Driving is not for women, unless you are a ‘prostitute’
By Ciku Kimani-Mwaniki | July 28th 2021
I am a villager, born, bred and now living it. I love it. The village way of life can, however, get on your nerves, but then again, so is the city way of life. Both villagers and city people are expected to live a certain way by their peers and non-peers, within certain limits. Dare to be different and you risk being ostracised. Or close.
Two or so years ago, I was driving through a neighbouring village and like you do over here, you drive slower than the humans walk and even slower than the donkeys pull their carts. The humans refuse to move from the road and the donkeys, well, several car windows have been collateral damage. You keep your distance, usually behind the cart.
There were boys playing on the road. One of them shouted, ‘Hello mzungu!’ Being called mzungu long ago ceased to be a big deal because I am light-skinned with blonde dye on my hair, I drive a big car like the ones mzungu like driving (read not fancy) and I dress like a mzungu (read drab). So I acknowledged them.
It should have ended there, usually it does, but one of the other boys nearly gave me a heart attack when he ‘loudly whispered’ to his friends; ‘She is not a mzungu, she is a prostitute.’ My instinct was to stop the car and beat the crap out of the little minx, but I opted for deep calming breaths as I drove away. On the side mirror, I could still see the boys in what looked like a serious debate. I assumed they were debating on whether I was mzungu or prostitute.
Why would the boys juxtapose mzungu and prostitute, like prostitute is a race? I will tell you why; they have heard grownups say something about women who drive, women who look like me. They are growing up around people who think only the white race has a right to be privileged and for a black person to have the same privilege, they would have to do something dodgy, like prostitution.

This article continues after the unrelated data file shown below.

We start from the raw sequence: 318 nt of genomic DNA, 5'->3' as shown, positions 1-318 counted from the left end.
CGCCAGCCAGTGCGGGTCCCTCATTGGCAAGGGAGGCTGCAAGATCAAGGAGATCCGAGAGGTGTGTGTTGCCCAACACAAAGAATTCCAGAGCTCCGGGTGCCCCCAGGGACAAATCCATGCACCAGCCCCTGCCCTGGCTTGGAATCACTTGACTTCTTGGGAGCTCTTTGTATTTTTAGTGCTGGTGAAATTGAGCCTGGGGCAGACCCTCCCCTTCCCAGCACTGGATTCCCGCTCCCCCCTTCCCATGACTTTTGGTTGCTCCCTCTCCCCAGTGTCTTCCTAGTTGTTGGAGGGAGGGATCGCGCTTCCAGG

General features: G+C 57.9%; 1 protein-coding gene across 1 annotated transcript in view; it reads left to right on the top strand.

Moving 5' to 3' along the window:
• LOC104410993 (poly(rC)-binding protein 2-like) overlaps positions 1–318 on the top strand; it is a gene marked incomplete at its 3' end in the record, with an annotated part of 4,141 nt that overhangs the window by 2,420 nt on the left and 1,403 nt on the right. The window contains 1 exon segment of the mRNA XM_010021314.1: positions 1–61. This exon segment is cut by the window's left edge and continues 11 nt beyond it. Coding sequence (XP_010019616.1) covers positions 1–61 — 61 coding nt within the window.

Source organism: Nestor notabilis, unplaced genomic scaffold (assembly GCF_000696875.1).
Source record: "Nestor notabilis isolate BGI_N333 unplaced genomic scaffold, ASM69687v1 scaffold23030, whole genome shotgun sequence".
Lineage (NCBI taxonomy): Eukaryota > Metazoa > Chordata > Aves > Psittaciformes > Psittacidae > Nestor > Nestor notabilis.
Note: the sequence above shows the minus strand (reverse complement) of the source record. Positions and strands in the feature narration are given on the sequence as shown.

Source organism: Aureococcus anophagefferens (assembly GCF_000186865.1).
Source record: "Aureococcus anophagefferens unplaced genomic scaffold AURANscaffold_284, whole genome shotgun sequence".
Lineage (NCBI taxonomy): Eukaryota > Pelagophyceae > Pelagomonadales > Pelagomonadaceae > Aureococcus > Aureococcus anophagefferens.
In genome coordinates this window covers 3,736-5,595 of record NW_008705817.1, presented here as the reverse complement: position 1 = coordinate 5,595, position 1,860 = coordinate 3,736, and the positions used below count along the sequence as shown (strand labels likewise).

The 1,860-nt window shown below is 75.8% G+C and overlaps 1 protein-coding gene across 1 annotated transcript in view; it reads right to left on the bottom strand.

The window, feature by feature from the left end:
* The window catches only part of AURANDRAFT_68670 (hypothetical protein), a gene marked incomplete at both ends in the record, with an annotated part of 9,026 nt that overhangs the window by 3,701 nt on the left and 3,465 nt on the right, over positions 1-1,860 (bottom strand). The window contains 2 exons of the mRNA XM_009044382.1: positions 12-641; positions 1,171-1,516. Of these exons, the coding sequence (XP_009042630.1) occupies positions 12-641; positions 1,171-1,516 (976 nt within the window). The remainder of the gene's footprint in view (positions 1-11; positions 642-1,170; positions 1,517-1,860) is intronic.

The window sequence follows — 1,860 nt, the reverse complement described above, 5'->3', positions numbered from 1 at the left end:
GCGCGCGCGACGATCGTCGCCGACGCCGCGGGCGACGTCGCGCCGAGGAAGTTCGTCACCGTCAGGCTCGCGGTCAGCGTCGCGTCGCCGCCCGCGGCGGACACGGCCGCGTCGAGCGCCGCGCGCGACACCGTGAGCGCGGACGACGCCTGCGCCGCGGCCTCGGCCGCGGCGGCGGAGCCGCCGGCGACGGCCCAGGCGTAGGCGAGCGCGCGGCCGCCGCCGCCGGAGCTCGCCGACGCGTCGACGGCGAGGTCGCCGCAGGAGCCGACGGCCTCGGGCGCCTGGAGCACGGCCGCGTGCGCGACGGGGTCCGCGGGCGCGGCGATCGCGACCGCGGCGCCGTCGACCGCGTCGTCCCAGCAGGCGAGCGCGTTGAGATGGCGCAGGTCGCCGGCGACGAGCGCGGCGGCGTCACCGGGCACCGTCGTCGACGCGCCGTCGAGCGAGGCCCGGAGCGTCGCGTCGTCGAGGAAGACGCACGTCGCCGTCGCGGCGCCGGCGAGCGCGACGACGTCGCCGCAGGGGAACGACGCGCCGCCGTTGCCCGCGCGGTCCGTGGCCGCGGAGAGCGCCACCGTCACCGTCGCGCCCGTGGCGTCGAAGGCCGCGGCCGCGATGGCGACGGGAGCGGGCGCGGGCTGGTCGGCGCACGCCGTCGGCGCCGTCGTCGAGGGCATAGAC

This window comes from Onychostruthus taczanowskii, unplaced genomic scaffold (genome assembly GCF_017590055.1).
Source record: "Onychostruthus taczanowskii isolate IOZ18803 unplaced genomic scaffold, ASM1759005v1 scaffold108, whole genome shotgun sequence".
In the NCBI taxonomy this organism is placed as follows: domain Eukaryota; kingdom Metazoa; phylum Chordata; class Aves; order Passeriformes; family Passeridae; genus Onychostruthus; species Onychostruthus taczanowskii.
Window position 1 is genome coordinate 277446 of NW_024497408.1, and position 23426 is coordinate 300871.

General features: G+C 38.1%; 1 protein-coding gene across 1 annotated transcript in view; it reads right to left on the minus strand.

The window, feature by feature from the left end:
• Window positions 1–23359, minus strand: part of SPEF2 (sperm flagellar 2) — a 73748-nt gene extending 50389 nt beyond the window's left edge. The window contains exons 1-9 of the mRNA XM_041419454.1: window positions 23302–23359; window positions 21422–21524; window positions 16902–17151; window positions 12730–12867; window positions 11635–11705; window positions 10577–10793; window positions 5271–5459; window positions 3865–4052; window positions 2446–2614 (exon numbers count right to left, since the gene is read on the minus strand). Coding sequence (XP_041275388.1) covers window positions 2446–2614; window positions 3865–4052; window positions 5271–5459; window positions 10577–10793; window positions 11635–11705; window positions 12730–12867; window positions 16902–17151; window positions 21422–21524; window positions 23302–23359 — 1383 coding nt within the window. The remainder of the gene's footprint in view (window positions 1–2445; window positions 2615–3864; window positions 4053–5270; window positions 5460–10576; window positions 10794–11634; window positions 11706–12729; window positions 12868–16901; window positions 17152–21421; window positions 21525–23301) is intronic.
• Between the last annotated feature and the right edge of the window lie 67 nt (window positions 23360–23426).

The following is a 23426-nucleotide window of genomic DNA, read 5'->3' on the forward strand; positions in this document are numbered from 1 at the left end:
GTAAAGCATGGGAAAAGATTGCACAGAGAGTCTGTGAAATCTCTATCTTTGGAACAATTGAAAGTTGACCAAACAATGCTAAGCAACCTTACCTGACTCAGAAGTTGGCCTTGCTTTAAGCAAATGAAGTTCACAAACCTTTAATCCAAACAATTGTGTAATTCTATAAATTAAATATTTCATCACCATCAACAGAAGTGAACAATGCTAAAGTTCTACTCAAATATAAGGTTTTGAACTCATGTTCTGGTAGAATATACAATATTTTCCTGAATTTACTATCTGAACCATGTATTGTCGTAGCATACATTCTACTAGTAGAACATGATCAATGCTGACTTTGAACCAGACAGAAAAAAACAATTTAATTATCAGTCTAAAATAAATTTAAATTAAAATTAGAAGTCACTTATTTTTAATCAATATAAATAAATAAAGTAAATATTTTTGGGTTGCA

I thought about those boys, ones I hope now know better, when I had a strange conversation with another village woman a few days ago. I gave her a lift and like you do, we got into talking shop, something that can be awkward if you are not that familiar with somebody. I don’t know her well, but I know she is a neighbour who was heading same direction as I was.
“You drive like a man,” she stated at some point. I am not sure what she meant – I was not driving fast, neither was I hitting potholes, which is how it is wrongly assumed all men drive. I wonder what she would say about me if she saw me bundu-bashing.
“How come you drive your husband?” She asked. You have to give it to villagers. They do not shy away from asking uncomfortable questions. Hard Talk, Village Chapter. “I guess because I can drive…” I answered cautiously. I was getting uncomfortable with her obsession with my driving.
“You know, not many husbands allow their wives to drive them unless they have been sat on.”
I felt my blood go cold, literally, and I understood how it is possible to have an accident that nobody can explain. It is such statements directed at unsuspecting drivers that can cause unexplainable accidents.
I did not cause an accident. Instead, I laughed. I laughed because it was both ridiculous and hilarious. I laughed because this woman was actually telling me what other village women think of my marriage, that I am the alpha. I laughed because I knew my husband would laugh too.
Did I care? Certainly not. I have always gone against the grain anyway. If I thought it would have made a difference, I would have explained to her that I drive my husband because he asks me to, that asking me to drive is a stamp of approval on my driving skills. That also, he does not care what anyone thinks happens inside our compound.
In both instances, it was shocking, but not surprising.
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